On October 16, 2018, Darcy Donavan woke up not knowing that her life would soon change with the dialing of three numbers and a connection to a nonprofit ready to help people start their journey to sobriety.
Darcy was one of the Sobering Centers first clients and first of many to recover from addiction. “When I first went to the Sobering Center, I was an alcoholic and addict,” says Darcy. “I entered the facility hopelessly. I needed help, but was not sure that I was ready and willing to make the changes or even knew how to make the changes.”
On the night Darcy came to the Sobering Center, she was at a motel drinking alcohol and using cocaine with an unknown crowd. Darcy was on a several day bender, too afraid to live and too afraid to die. During that time, Darcy had blown $400 and was living in her car after already losing her house. With nowhere to turn, Darcy called 911 on herself, as many in active addiction do to receive some sort of support. Darcy, a woman whose addiction didn’t take off until her son graduated high school, was planning on wandering the streets of Rundburg until she either got high, fell asleep or found something to do.
Once the responding Austin Police officer made contact with Darcy, he informed her that he could take her to a place called The Sobering Center. “Before I had the blessing of being admitted into the Sobering Center I didn’t know anything about it,” said Darcy. At the Sobering Center, Darcy was able to rest in a safe place and was offered the opportunity to go to treatment. Darcy did not have insurance or the financial means to afford treatment, leaving her to believe that such a resource would be beyond her reach, or so she thought. Going to treatment would mean breaking the cycle of her everyday life that had become centered around drinking alcohol at the expense of everything else. Working with counselors on staff, Darcy was connected to treatment, spent 30 days in Cenikor, and took the suggestion of our counselors to move into a sober living facility. “When I left the Sobering Center, I remember telling the staff, “You have not seen the last of me. The next time you see or hear from me will be the best of me,”’ says Darcy.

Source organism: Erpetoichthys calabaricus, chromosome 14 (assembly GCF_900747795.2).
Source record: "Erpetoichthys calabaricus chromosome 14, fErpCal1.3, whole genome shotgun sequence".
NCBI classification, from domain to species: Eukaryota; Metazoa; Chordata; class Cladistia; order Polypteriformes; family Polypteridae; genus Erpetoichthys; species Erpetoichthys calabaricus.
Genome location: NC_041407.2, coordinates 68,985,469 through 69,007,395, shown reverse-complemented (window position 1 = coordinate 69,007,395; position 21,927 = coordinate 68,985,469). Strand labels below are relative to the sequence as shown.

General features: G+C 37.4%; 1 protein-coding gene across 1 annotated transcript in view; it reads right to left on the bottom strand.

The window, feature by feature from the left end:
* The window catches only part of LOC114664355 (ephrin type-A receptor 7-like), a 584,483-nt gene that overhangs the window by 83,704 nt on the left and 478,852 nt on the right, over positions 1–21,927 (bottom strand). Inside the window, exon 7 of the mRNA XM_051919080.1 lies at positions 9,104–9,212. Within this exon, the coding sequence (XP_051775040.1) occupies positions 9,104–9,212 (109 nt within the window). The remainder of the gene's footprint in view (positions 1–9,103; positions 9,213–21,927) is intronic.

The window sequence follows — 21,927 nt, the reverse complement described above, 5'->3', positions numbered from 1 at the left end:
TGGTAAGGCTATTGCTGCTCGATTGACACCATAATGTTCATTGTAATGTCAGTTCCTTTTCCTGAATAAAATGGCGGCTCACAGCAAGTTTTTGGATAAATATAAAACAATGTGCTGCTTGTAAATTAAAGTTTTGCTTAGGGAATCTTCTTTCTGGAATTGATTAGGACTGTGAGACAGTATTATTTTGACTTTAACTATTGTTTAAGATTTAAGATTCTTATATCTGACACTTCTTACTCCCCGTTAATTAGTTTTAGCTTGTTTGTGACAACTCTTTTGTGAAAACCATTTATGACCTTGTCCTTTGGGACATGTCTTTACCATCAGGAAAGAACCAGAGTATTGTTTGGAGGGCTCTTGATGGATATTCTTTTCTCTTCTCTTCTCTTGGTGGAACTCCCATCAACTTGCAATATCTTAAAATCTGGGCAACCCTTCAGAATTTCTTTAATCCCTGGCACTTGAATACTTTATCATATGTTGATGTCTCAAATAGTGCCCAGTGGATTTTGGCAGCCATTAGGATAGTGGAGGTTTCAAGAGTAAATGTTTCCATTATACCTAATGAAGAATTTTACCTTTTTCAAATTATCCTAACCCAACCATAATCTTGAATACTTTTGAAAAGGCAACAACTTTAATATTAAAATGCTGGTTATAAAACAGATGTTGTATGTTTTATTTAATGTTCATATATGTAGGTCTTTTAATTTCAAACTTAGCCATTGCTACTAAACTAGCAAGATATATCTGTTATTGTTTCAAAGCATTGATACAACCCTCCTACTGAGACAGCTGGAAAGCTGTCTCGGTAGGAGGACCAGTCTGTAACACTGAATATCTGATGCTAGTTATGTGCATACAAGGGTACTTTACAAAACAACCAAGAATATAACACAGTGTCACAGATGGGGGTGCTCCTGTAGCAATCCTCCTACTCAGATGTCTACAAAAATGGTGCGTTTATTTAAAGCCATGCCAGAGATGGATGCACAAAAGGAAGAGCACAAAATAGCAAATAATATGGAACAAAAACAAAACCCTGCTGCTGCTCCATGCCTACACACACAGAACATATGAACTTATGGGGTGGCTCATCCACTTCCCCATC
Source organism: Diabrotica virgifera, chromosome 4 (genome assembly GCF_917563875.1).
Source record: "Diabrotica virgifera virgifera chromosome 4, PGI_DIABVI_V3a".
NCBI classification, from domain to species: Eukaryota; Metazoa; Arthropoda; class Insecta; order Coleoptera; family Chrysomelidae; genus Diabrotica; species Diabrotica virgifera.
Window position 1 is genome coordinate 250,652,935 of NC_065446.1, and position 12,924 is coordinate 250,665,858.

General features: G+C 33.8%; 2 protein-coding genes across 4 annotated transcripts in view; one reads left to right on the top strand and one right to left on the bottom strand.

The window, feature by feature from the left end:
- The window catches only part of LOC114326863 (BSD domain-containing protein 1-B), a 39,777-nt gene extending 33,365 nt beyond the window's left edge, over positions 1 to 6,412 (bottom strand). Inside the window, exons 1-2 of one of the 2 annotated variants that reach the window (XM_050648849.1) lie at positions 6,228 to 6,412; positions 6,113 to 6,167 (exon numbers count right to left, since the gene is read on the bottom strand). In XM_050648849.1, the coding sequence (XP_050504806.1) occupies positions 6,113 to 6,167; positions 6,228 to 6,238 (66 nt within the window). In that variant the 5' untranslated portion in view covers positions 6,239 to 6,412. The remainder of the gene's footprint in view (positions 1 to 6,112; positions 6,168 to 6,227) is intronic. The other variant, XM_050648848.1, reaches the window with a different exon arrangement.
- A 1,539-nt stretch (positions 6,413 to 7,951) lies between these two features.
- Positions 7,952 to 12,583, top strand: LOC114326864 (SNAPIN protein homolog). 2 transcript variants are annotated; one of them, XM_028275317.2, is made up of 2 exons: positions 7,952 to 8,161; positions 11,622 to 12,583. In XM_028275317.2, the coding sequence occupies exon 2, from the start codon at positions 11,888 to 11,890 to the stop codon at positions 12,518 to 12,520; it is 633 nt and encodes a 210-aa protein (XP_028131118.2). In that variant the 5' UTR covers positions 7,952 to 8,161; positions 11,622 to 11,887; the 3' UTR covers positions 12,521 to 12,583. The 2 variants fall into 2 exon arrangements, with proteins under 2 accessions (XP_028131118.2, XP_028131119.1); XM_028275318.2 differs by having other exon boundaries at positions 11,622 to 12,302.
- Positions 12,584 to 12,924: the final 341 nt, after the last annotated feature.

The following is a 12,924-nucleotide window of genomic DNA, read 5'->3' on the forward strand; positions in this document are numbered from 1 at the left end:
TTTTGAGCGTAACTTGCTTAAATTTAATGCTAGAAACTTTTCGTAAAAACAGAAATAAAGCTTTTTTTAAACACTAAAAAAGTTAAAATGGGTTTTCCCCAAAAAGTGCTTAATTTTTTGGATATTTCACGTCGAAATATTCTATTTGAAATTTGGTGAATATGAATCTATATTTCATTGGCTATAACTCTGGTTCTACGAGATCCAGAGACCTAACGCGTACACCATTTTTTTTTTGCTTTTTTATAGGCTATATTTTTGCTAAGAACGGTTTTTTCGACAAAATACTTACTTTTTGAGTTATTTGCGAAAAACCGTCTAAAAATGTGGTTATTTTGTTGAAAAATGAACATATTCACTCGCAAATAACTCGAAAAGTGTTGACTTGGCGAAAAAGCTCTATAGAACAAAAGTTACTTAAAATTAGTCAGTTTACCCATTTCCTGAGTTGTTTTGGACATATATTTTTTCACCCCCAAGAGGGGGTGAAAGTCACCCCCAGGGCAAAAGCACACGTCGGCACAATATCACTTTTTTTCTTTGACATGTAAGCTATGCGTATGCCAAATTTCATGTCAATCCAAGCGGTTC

Since October 16, 2018 when Darcy was wheeled through the Sobering Center doors, she has maintained her sobriety and remained at her Oxford House. “I am happy to say that I have been sober for 2 years and 8 months,” says Darcy. During her time in Oxford House, she beat breast cancer, an experience that would break even the strongest of individuals. During her battle with cancer, Darcy was prescribed narcotic painkillers. Skeptical about her own exposure to this substance, with her strong will and support of her housemates, she was able to complete her treatment without misusing them.
Today, Darcy has extensive involvement in Oxford House, from being a mentor to other homes, to the Treasurer of her Austin Chapter. Darcy recently reconnected and called the Sobering Center on behalf of Oxford House to refer someone to the Center who relapsed and needed a place to sober up. “The Sobering Center is one of the best things that have come to Austin. The Sobering Center and staff were willing to invest their time, provide me a safe place to sober up, and give me encouragement,” says Darcy. She herself was once desperate to receive the message and is now utilizing the Sobering Center to help spread the message to other people in their addictions.
“The Sobering Center served as a punctuation mark to my using,” says Darcy. “I owe my sobriety to the staff at the Center for believing in me and helping me take that first step. A lot of people touch our lives, but the staff left me with lifelong gratitude for providing me with the love and support I needed in the darkest time of my life.”